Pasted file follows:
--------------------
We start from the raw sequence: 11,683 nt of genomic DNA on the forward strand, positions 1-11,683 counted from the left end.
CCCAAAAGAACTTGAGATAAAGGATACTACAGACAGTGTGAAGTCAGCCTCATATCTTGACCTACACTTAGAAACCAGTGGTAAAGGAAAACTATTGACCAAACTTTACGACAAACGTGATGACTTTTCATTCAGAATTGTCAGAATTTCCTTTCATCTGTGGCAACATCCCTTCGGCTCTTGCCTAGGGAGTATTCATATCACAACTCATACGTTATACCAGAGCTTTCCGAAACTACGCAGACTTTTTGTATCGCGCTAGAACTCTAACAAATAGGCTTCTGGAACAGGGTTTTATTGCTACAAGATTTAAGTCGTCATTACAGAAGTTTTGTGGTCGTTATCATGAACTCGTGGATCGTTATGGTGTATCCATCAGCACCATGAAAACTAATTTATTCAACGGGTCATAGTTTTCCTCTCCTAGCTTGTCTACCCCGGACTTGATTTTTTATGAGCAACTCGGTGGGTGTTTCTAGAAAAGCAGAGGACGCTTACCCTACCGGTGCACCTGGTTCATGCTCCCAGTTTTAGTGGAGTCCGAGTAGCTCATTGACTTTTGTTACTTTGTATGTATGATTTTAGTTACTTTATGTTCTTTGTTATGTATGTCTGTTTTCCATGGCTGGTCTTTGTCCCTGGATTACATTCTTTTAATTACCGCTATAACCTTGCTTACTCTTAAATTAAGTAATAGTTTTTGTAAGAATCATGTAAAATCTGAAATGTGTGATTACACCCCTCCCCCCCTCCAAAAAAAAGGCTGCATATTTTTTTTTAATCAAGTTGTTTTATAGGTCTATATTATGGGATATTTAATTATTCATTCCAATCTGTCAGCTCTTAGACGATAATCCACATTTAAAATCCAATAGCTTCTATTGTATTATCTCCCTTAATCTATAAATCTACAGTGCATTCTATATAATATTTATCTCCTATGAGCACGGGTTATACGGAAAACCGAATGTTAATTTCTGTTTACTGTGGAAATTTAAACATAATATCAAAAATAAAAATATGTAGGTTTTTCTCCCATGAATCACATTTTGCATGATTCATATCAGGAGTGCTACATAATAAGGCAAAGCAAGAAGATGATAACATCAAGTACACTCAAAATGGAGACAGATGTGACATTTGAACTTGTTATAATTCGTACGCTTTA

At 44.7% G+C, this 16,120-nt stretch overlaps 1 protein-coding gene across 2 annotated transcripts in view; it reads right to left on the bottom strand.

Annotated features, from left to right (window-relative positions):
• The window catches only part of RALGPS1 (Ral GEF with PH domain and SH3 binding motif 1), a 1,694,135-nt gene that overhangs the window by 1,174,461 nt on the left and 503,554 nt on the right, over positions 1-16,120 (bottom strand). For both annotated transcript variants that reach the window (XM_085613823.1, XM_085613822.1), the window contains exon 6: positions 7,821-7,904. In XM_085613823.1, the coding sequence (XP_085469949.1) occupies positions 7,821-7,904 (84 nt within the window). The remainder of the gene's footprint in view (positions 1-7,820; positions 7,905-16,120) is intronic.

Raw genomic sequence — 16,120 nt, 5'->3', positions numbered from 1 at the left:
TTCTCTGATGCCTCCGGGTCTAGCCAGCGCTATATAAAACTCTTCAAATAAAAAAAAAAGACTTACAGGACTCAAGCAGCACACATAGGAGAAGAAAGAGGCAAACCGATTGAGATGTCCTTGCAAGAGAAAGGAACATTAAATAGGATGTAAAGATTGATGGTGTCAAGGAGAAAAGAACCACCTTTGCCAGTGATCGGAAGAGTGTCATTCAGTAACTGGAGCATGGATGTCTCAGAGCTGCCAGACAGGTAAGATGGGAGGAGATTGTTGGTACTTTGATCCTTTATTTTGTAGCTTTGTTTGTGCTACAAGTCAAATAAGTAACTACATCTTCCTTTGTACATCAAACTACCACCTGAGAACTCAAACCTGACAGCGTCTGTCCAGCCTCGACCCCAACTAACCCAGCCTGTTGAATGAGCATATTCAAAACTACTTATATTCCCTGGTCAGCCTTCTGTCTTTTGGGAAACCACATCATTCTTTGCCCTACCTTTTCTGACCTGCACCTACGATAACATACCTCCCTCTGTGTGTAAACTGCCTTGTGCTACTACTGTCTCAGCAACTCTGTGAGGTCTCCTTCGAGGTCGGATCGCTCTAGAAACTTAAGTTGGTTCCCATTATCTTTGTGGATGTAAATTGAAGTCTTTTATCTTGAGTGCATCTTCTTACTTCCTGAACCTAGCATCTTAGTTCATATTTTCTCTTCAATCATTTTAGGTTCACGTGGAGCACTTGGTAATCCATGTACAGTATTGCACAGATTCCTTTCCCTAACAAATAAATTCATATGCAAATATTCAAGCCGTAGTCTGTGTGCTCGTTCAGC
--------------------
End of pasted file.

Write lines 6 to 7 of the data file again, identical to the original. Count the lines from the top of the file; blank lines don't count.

Raw genomic sequence — 16,120 nt, 5'->3', positions numbered from 1 at the left:
TTCTCTGATGCCTCCGGGTCTAGCCAGCGCTATATAAAACTCTTCAAATAAAAAAAAAAGACTTACAGGACTCAAGCAGCACACATAGGAGAAGAAAGAGGCAAACCGATTGAGATGTCCTTGCAAGAGAAAGGAACATTAAATAGGATGTAAAGATTGATGGTGTCAAGGAGAAAAGAACCACCTTTGCCAGTGATCGGAAGAGTGTCATTCAGTAACTGGAGCATGGATGTCTCAGAGCTGCCAGACAGGTAAGATGGGAGGAGATTGTTGGTACTTTGATCCTTTATTTTGTAGCTTTGTTTGTGCTACAAGTCAAATAAGTAACTACATCTTCCTTTGTACATCAAACTACCACCTGAGAACTCAAACCTGACAGCGTCTGTCCAGCCTCGACCCCAACTAACCCAGCCTGTTGAATGAGCATATTCAAAACTACTTATATTCCCTGGTCAGCCTTCTGTCTTTTGGGAAACCACATCATTCTTTGCCCTACCTTTTCTGACCTGCACCTACGATAACATACCTCCCTCTGTGTGTAAACTGCCTTGTGCTACTACTGTCTCAGCAACTCTGTGAGGTCTCCTTCGAGGTCGGATCGCTCTAGAAACTTAAGTTGGTTCCCATTATCTTTGTGGATGTAAATTGAAGTCTTTTATCTTGAGTGCATCTTCTTACTTCCTGAACCTAGCATCTTAGTTCATATTTTCTCTTCAATCATTTTAGGTTCACGTGGAGCACTTGGTAATCCATGTACAGTATTGCACAGATTCCTTTCCCTAACAAATAAATTCATATGCAAATATTCAAGCCGTAGTCTGTGTGCTCGTTCAGC